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Bringing Hope to the Hopeless by Denis Kozlov

15 May 2015 No Comment

osipovs2When we conduct short-term missions trips to Saint Petersburg, Russia, we try to make time to go the town of Pushkin–just outside Saint Petersburg–to visit our friend and partner, Vladimir Osipov, and minister at his church, rehabilitation center for drug addicts, and at his mission school.

Along with many familiar faces, we always meet new people seeking treatment. They vary in age and some can be rough looking. They come from all over the former Soviet Union seeking treatment at the rehabilitation center. They represent different stages of the Christian walk: Some are brand new believers, while others have gone through the rehabilitation process and are now in the mission school. Still others are getting ready for their three-month practicum as part of their mission training.

I want to share how this ministry started, but, before I do, I would like to ask you to consider supporting RRR.

As you do, you help leaders like Vladimir who restore ruined lives of so many, working with them to create powerful testimonies of God’s love and power. Even if you have never given before, I ask that you consider starting this month.

In early 1990s, Vladimir was a young Christian who felt called by God to plant a church in Pushkin. He sold his apartment in Saint Petersburg and moved to Pushkin along with his wife and children. There was much resistance from many, including his own unbelieving family who thought he lost his sanity. Yet it was a great success. The church plant flourished and reflected the time of revival sweeping through Russia, and quickly, and, before long, the church grew to several hundred.

The success of the church was, in many ways, brought about by the leadership team that Vladimir assembled. Within a few years of planting the church in Pushkin, Vladimir was asked to help a group with a desire to plant another church in Saint Petersburg. In wholehearted supported of the idea, he released most of his leaders to join the effort, fully convinced that he would be able to raise new leaders in a short time. Little did he know that the times were changing. The enthusiasm evident in the revival had subsided.

Dedicated leaders were gone to start another church, and plans to raise new leaders failed. People in the Pushkin church were busy with life, and this presented quite the conundrum.

As usual, God had something in mind. Vladimir began meeting drug addicts whose lives were destroyed and despised bypushkinclass society, so he started ministering to them. Many of the addicts were willing to not only accept Jesus, but to follow Him radically. There is no middle ground for addicts. Most are in a life-or-death struggle. When Vladimir started bringing addicts to church some became quite upset, and some tried to stop him from ministering to addicts. Some grew angry and left the church, and, just like the world, they wanted to keep these people at a distance because they did not see any worth in them. But Vladimir saw these people as both precious to God and filled with potential to become leaders in the church and workers in the kingdom of God. He turned out to be right. Today, people come from all over the world to learn from his experience.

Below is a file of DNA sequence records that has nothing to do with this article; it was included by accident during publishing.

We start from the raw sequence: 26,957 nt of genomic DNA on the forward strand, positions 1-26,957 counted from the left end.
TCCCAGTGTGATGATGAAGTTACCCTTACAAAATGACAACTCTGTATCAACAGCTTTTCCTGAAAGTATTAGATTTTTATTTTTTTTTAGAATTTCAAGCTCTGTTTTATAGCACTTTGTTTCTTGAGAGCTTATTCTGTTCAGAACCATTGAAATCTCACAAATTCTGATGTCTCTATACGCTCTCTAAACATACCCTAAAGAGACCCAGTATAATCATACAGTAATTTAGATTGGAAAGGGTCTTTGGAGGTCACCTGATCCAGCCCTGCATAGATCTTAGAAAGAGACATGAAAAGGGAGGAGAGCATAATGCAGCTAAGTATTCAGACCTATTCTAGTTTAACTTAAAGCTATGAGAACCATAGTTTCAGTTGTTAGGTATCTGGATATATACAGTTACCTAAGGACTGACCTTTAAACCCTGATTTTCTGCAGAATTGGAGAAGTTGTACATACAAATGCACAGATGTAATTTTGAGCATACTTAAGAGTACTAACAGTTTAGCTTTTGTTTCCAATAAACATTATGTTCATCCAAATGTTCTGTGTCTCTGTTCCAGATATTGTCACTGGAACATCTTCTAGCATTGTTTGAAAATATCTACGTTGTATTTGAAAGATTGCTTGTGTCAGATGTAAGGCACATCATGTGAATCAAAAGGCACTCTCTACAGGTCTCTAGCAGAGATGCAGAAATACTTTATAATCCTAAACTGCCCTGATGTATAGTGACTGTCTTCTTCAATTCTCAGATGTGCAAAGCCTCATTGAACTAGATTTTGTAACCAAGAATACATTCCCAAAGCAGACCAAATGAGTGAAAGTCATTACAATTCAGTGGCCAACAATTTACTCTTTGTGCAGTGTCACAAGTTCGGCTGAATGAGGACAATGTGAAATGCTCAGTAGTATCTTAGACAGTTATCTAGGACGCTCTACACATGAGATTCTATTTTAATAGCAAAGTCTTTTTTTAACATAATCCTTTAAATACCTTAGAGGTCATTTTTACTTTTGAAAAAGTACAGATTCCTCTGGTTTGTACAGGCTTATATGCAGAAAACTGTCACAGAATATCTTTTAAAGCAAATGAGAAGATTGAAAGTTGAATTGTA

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Here is how the program works: Addicts come from all over Russia seeking help. Usually, they learn about the center from former drug addicts who were delivered from addiction. After being admitted, they go through a year-long program that begins with accepting Christ as Savior. Each will have someone personally discipling using one-on-one relationships. After the first three months, they are given responsibility to become a discipler for newcomers to the center. During that first year, they work, pray, study the Bibles, and learn to serve others. After one year, if there were no relapses, they graduate from the center and are encouraged to consider going to the mission school–and many do. In the first three months of mission school, they study and work hard. Classes include courses on theology, Church history, and practical ministry workshops. After six months, they are sent to towns and villages as missionaries for three months. The rules are simple: They do not go to the place they came from. They must go to a place that is unfamiliar. They must live in subordination to and accountability with to a local church or a Christian rehabilitation center. Lastly, they must disciple at least one person using the tools learned at the mission school After three months, they return to the mission school to debrief and receive the last part of the training.

This work started in 1999, and, as of today, 1500 people have cone through the rehabilitation program and over 200 graduated from the mission school. Most of the missions school graduates have become Christian workers and ministers throughout Russia. This is just one of many works supported by RRR.

Thank you for supporting RRR.

Denis Kozlov.

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